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Does Hamlet truly love Ophelia?
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Yes - I think the play makes pretty clear that he does. Firstly, Polonius and Laertes have both heard that Hamlet has been chasing after Ophelia and counsel her to avoid his love - as he, as the heir to the throne, is way out of her social class and therefore not marriage material.
Polonius later reads us a love letter which provides pretty clear evidence that Hamlet is indeed passionately in love with Ophelia:
'Doubt thou the stars are fire;
Doubt that the sun doth move;
Doubt truth to be a liar;
But never doubt I love.
'O dear Ophelia, I am ill at these numbers;
I have not art to reckon my groans: but that
I love thee best, O most best, believe it. Adieu.
'Thine evermore most dear lady, whilst
this machine is to him, HAMLET.'
He is, admittedly, pretty horrible to her in the 'get thee to a nunnery' scene which in most texts follows the 'to be or not to be' soliloquy. But then, does he know that Claudius and Polonius are watching him? Is it all an act?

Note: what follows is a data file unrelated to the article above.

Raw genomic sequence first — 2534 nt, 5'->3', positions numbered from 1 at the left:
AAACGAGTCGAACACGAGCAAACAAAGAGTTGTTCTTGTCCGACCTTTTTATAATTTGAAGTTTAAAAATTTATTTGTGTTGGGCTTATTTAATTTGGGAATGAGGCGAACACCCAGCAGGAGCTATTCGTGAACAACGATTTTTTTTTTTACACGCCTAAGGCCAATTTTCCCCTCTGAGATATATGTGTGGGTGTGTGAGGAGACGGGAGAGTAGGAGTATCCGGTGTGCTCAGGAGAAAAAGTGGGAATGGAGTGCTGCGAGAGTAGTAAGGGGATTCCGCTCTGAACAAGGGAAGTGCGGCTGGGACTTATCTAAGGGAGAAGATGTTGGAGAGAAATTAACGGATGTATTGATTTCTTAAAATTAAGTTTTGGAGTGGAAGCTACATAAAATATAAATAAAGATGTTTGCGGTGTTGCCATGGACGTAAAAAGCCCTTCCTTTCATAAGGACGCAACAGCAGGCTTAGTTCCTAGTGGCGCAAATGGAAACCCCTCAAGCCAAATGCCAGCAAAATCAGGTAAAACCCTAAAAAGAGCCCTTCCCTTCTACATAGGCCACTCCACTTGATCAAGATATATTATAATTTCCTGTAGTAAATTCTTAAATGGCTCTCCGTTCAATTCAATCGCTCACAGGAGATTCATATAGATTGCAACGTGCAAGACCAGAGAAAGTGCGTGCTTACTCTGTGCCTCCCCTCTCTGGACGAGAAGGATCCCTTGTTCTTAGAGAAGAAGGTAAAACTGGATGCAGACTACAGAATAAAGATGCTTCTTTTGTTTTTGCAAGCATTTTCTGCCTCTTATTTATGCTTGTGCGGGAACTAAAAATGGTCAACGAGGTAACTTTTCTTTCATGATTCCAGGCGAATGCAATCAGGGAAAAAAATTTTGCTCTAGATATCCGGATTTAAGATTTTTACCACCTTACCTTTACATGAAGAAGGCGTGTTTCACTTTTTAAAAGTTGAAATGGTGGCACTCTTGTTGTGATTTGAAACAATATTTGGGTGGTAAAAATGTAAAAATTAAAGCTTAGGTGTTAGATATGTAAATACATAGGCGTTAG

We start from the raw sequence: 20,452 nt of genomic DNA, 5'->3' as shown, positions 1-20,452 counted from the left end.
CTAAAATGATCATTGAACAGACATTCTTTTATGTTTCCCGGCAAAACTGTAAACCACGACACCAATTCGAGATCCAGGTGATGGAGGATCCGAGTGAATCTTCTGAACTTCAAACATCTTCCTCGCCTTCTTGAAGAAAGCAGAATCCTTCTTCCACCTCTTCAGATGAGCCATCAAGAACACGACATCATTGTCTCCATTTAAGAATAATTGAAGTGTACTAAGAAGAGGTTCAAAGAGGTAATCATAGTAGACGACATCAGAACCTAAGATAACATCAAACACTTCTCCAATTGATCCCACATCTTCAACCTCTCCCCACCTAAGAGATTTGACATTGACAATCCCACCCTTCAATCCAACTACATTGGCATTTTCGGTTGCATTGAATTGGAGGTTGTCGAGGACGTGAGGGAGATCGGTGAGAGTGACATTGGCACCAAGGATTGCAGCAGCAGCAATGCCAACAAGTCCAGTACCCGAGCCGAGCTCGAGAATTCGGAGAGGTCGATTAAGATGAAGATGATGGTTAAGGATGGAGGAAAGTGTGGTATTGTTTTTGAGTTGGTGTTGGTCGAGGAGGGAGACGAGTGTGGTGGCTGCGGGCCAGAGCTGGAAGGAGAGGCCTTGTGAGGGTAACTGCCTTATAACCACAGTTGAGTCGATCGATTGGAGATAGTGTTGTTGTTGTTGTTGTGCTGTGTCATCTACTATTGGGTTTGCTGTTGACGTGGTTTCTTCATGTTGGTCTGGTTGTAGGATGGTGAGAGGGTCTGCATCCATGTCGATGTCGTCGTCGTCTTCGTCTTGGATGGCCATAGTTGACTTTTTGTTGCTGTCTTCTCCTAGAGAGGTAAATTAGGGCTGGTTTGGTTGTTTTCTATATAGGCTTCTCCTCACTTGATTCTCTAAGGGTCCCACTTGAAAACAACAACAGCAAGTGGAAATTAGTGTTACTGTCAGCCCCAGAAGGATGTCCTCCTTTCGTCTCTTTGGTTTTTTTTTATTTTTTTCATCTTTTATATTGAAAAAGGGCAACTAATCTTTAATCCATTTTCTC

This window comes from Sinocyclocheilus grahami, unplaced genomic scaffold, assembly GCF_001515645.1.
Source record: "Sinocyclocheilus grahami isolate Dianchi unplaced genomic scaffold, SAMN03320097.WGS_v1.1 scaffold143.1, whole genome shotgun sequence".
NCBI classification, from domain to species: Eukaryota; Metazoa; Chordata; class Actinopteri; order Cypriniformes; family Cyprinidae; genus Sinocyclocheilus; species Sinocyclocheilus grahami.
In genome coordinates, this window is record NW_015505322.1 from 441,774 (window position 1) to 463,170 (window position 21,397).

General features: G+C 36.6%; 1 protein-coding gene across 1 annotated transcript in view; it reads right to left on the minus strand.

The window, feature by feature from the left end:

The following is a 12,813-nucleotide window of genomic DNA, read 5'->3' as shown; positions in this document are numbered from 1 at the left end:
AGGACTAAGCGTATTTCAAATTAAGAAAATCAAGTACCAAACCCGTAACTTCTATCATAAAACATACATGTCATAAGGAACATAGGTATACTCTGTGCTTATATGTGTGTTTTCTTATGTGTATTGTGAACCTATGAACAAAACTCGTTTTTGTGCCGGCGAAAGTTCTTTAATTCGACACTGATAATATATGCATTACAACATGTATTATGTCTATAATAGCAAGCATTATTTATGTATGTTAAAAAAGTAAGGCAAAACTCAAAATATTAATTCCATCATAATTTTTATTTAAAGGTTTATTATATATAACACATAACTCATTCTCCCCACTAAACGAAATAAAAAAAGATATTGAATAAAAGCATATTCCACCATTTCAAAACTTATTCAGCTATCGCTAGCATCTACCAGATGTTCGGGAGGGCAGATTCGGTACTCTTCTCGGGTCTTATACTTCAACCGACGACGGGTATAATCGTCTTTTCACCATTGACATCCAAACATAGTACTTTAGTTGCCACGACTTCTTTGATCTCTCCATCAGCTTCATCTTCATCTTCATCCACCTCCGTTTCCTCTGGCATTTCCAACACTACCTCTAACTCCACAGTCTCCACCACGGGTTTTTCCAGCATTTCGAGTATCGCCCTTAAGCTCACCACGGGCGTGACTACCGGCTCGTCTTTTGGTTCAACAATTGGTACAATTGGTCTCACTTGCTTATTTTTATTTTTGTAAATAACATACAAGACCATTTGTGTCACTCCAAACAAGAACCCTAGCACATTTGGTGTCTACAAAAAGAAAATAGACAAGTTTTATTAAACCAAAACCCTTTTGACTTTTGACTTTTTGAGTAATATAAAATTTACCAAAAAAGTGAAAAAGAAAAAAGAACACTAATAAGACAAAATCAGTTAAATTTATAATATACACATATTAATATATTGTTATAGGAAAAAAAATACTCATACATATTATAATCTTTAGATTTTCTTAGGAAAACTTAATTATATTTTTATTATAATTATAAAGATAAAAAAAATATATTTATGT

There's an interpretation which argues that Hamlet doesn't really know what he feels and is consumed by grief: Ophelia is simply collateral damage of the other events in his life. But I wouldn't go along with it. At her funeral, Hamlet cries out to Laertes, Ophelia's brother:
I loved Ophelia: forty thousand brothers
Could not, with all their quantity of love,
Make up my sum.
He loved Ophelia forty thousand times more than her brother did. Pretty clear, I'd say!
Posted by robertwilliam on May 22, 2009 at 5:43 AM (Answer #1)
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